July 2019
Volume 60, Issue 9
Free
ARVO Annual Meeting Abstract  |   July 2019
microRNAs expression profiling in retinal and choroidal tissues in an oxygen-induced retinopathy (OIR) model
Author Affiliations & Notes
  • michel desjarlais
    ophtalmology, centre de recherche hopital maisonneuve rosemont (CRHMR), Montreal, Quebec, Canada
  • Jose Carlos Rivera
    ophtalmology, centre de recherche hopital maisonneuve rosemont (CRHMR), Montreal, Quebec, Canada
  • isabelle lahaie
    ophtalmology, centre de recherche hopital maisonneuve rosemont (CRHMR), Montreal, Quebec, Canada
  • Sylvain Chemtob
    ophtalmology, centre de recherche hopital maisonneuve rosemont (CRHMR), Montreal, Quebec, Canada
  • Footnotes
    Commercial Relationships   michel desjarlais, None; Jose Carlos Rivera, None; isabelle lahaie, None; Sylvain Chemtob, None
  • Footnotes
    Support  none
Investigative Ophthalmology & Visual Science July 2019, Vol.60, 427. doi:
  • Views
  • Share
  • Tools
    • Alerts
      ×
      This feature is available to authenticated users only.
      Sign In or Create an Account ×
    • Get Citation

      michel desjarlais, Jose Carlos Rivera, isabelle lahaie, Sylvain Chemtob; microRNAs expression profiling in retinal and choroidal tissues in an oxygen-induced retinopathy (OIR) model. Invest. Ophthalmol. Vis. Sci. 2019;60(9):427.

      Download citation file:


      © ARVO (1962-2015); The Authors (2016-present)

      ×
  • Supplements
Abstract

Purpose :

Ischemic retinopathies (IRs) are major ocular disorders leading to visual impairment. These pathologies are characterized by an initial phase of microvascular degeneration that lead to a second phase of retinal pathological neovascularization (NV). microRNAs (miRNAs) are a family of non-coding RNAs acting as negative regulators of gene expression and playing a key role in blood vessel development and pathological NV. However, the post-transcriptional modulation of miRNAs in the eye during the development of IRs is still poorly understood. This study aims to identify the alterations on miRNAs expression-profiling in both retina and choroid during the two pathological phases of IRs.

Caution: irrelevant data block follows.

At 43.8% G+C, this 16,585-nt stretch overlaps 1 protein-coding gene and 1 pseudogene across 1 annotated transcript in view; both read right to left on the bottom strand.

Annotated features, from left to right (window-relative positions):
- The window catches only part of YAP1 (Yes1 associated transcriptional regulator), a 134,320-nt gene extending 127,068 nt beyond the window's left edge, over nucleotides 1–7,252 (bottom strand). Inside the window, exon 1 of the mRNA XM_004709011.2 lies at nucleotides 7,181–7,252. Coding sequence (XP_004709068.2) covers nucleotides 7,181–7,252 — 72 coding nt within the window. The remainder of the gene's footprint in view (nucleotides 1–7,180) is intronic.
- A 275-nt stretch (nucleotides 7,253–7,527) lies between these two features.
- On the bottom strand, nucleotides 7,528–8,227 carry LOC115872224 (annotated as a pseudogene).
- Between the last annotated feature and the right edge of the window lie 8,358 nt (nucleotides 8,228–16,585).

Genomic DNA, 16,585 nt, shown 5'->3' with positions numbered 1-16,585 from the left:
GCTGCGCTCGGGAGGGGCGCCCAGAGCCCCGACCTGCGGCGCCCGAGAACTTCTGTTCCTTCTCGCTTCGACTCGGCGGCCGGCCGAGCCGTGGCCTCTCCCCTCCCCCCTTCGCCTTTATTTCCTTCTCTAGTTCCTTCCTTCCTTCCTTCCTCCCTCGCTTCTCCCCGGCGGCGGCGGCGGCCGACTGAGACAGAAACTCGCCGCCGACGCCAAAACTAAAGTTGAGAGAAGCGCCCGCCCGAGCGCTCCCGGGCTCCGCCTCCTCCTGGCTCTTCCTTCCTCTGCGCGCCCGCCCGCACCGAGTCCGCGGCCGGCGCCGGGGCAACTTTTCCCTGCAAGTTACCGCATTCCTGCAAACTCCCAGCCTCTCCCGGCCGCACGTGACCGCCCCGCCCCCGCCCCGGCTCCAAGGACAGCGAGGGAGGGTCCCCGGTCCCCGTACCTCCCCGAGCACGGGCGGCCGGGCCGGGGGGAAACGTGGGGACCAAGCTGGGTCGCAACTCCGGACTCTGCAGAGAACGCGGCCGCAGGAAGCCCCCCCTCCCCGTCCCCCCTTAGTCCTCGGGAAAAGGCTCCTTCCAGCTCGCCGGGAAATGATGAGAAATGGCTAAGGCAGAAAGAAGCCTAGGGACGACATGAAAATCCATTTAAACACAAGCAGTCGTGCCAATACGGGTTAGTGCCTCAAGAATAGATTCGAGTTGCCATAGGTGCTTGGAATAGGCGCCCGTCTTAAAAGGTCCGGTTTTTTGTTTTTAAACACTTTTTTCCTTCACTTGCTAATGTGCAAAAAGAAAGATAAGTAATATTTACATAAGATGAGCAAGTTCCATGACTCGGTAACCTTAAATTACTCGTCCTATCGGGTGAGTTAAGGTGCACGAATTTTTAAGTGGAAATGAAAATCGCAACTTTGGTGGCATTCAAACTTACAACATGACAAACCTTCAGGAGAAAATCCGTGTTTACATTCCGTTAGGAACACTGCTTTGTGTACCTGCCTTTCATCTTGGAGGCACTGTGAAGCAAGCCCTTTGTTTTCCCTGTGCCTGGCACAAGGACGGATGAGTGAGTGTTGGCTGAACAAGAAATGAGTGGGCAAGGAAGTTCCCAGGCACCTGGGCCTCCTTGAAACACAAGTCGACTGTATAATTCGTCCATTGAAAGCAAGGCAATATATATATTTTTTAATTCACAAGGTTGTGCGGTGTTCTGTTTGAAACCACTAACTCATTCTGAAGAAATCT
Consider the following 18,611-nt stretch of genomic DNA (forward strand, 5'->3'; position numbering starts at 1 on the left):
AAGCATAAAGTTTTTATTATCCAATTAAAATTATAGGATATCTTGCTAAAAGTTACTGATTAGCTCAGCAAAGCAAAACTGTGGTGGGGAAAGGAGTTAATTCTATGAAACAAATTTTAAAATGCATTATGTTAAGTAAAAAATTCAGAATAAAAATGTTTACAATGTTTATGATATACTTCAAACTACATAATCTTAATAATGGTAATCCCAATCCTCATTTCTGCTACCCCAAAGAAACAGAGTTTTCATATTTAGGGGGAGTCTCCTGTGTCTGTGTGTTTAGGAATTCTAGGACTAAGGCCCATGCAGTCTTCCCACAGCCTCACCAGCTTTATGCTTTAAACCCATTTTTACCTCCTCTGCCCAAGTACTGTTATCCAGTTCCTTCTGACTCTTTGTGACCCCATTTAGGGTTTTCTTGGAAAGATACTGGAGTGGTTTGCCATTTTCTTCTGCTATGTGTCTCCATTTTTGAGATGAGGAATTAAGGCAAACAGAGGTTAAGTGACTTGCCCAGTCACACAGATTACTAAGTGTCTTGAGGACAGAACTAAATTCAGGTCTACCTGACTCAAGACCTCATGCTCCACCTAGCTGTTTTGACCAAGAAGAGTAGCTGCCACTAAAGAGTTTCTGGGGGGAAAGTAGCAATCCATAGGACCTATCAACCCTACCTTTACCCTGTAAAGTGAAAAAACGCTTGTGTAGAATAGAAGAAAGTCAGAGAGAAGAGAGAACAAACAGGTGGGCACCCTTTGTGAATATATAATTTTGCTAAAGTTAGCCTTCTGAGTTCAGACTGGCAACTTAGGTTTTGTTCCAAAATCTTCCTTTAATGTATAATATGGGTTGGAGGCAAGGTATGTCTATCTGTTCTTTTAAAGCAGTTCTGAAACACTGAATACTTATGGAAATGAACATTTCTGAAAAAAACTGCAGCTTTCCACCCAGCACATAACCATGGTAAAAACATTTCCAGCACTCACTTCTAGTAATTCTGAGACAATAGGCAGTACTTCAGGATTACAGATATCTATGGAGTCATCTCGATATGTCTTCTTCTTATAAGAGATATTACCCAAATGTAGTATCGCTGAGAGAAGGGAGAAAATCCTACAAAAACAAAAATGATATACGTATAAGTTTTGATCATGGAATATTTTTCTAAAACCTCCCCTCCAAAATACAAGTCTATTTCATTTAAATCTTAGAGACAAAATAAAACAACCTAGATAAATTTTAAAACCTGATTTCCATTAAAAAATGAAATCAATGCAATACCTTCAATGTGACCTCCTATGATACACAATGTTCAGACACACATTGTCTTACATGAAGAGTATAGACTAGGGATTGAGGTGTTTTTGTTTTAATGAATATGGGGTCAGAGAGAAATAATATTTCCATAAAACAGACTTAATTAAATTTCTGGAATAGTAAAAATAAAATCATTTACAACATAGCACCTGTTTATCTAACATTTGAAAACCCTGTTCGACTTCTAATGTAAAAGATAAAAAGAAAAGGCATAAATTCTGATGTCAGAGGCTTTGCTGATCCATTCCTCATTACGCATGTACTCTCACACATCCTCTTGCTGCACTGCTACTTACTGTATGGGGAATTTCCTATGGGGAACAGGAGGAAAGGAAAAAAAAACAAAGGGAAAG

Methods : Next generation sequencing (NSG) technology was used to perform a complete miRNAs expression profiling in both retinal and choroidal tissues from OIR rat and healthy (CTRL) animals. We identified potential miRNAs target genes mediating angiogenesis in OIR by using in sillico approach assessed according the algorithms of miRSystem database.

Results :

NSG analyses showed that ~20% of the total miRNAs expressed were significantly altered in their expression (up- or down-regulation) and 6% of the total were found highly expressed in the retina and choroid from rats subjected to OIR. During OIR-induced vessel degeneration, we found 31 miRNAs altered in their expression in the retina and 45 in the choroid. Moreover, during pathological NV, we found 3 miRNAs (miR-30a, -30e, -190b-) strongly downregulated ( >70% of reduction), and 2 miRNAs (miR-30d, -335) highly upregulated (>400% of increase) in the retina of OIR animals. While in the choroid, let-7f-and miR-126a were the most reduced miRNAs (>85% ) and miR-125a, let-7e, let-7g the most increased miRNAs (>600%). Furthermore, bioinformatical analyses of predicted angiogenic targets showed miR-1b, -30a, -126a, -96 as new potential targeted genes with pro-angiogenic functions and miR-199a, -125b with anti-angiogenic functions. Finally, we identify a serial of OIR-modulated miRNAs predicted to target angiogenic key factors including VEGF, VEGFR2, IFG-1, HIF-1a and EPO.

Conclusions : This is the first study showing retinal/choroidal miRNAs profiling in OIR by NSG technology. Our results provide a strong framework for the characterization and possible therapeutic approach of specific miRNAs that contributing in regulating ocular angiogenesis in IRs.

This abstract was presented at the 2019 ARVO Annual Meeting, held in Vancouver, Canada, April 28 - May 2, 2019.

×
×

This PDF is available to Subscribers Only

Sign in or purchase a subscription to access this content. ×

You must be signed into an individual account to use this feature.

×